With regard to body composition, the mean skeletal muscle mass was 21.72 kg, and the mean BMI, 21.09 kg/m2. The participants in this study had a higher BMI than those in a previous study involving female college students (21.05 kg/m2) [20]. However, the participants in this study had a lower BMI compared to the data collected from the Korea National Physical Fitness Survey, which reported that the mean BMI of women aged 25-40 years to be 22.31 kg/m2 [31]. In comparison with the general female population, the participants in this study had lower skeletal muscle mass and higher BMI maybe due to irregular sleep patterns and eating habits associated with shift work and lack of physical activity. Those with high physical fitness would increase their work performance, which in turn would be satisfied with their job and manage psychological stress well [13]. Therefore, to encourage the development of body composition and physical fitness for shift-work nurses, hospitals should create campaigns that promote nurses’ health awareness, such as using stairs instead of elevators, using public transportation when commuting to and from the hospital, and doing physical training at home [32].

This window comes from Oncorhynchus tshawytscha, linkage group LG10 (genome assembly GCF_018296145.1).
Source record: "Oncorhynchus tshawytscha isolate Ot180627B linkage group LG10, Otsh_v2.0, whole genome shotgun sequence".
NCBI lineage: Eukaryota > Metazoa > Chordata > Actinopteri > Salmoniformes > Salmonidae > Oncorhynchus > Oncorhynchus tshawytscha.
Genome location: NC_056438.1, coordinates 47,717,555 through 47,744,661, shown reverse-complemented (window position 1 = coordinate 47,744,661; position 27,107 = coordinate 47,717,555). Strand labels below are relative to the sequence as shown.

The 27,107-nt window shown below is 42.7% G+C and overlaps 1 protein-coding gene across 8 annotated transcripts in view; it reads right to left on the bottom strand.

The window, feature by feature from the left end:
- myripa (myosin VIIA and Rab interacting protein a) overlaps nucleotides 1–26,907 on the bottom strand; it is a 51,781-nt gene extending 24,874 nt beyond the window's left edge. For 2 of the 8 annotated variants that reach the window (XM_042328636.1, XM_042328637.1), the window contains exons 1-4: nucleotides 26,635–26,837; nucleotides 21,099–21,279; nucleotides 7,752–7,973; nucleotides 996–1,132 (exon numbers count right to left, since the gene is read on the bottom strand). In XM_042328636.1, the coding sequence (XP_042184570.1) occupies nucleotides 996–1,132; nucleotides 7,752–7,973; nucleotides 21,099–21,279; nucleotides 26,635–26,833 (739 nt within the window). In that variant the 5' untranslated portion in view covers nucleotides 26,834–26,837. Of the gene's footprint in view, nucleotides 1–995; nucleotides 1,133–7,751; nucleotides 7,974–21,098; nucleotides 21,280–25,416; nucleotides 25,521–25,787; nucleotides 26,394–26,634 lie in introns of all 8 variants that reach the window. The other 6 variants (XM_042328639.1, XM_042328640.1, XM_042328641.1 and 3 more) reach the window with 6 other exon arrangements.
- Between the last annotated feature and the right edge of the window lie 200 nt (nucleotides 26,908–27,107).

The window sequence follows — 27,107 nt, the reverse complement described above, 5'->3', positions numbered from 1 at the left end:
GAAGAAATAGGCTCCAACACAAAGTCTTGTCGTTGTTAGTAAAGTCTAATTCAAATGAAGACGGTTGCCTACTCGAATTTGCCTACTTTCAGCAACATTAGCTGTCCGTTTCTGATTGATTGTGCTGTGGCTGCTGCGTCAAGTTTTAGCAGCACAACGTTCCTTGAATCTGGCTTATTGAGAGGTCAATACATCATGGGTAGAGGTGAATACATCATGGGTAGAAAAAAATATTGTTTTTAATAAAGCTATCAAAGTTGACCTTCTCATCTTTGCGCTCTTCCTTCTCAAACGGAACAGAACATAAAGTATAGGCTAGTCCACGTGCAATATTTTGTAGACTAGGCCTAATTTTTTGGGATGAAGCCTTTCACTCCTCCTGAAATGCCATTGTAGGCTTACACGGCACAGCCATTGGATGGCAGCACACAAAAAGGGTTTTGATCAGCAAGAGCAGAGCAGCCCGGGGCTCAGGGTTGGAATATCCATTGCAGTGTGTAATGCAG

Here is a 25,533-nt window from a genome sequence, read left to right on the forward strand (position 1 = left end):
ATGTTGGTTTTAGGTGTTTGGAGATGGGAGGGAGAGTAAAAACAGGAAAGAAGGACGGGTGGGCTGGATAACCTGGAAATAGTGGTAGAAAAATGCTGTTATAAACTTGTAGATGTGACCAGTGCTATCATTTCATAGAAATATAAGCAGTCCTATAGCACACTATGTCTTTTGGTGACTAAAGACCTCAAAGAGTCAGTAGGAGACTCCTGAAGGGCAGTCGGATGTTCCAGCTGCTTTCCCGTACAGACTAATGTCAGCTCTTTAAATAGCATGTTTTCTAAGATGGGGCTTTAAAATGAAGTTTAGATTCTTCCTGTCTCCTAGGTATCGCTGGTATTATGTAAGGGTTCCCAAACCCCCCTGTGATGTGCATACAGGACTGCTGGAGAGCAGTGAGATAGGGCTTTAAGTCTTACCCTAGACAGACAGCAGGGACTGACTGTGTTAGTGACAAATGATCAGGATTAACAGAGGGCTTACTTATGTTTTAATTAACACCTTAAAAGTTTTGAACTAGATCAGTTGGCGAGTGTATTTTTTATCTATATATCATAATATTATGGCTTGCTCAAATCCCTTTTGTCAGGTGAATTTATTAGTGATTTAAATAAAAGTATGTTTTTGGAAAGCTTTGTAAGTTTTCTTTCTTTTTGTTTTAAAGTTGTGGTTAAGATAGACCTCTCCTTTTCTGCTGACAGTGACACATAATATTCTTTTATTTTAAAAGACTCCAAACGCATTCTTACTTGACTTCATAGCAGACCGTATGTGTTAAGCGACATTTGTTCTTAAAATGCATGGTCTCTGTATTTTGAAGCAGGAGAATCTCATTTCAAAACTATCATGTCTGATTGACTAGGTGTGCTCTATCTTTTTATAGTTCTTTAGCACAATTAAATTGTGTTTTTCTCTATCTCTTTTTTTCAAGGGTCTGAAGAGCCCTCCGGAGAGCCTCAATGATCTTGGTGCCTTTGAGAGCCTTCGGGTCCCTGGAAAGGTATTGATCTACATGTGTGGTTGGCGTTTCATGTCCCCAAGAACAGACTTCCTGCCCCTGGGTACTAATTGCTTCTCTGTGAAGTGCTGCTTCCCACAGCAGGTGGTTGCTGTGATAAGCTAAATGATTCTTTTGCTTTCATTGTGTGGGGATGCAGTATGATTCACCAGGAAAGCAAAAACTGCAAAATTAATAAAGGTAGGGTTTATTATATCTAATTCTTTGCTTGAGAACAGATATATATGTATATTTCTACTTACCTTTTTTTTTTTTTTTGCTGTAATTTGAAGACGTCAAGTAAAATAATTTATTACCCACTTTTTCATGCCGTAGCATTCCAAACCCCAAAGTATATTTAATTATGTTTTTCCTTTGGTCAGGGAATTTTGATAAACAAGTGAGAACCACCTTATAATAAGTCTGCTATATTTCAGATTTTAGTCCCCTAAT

High consistency of interest as a grit subdomain was associated with lower chronic fatigue, and lower emotional exhaustion and depersonalization as burnout subdomains. It was also found that the perseverance of effort in nurses had no effect on fatigue but an increased personal accomplishment as a burnout subdomain. Consistency of interest refers to maintaining attention and interest towards one’s goals. Nurses with high consistency of interest continuously and positively strive towards their goals in particular work environments, such as shift work. Consequently, nurses with high consistency of interest may feel lower sensitivities for fatigue and burnout than those with low consistency of interest, which is thought to reduce chronic fatigue, emotional exhaustion, and depersonalization. Nurses who make steady efforts would not give up in the face of challenging situations and difficult tasks, and thus strive to improve themselves in an active and positive direction in a given working environment and psychological situation, which can ultimately increase their sense of personal accomplishment [9]. Interventions to improve grit should be implemented to reduce nurses’ fatigue and burnout. Regular unit rotations could enable nurses to have opportunities to explore a department suitable for their interests and aptitudes and maintain the consistency of their interests. Workplace education programs such as one-on-one coaching programs or continuing education programs must be developed to help increase nurses’ constant effort [8,26-28].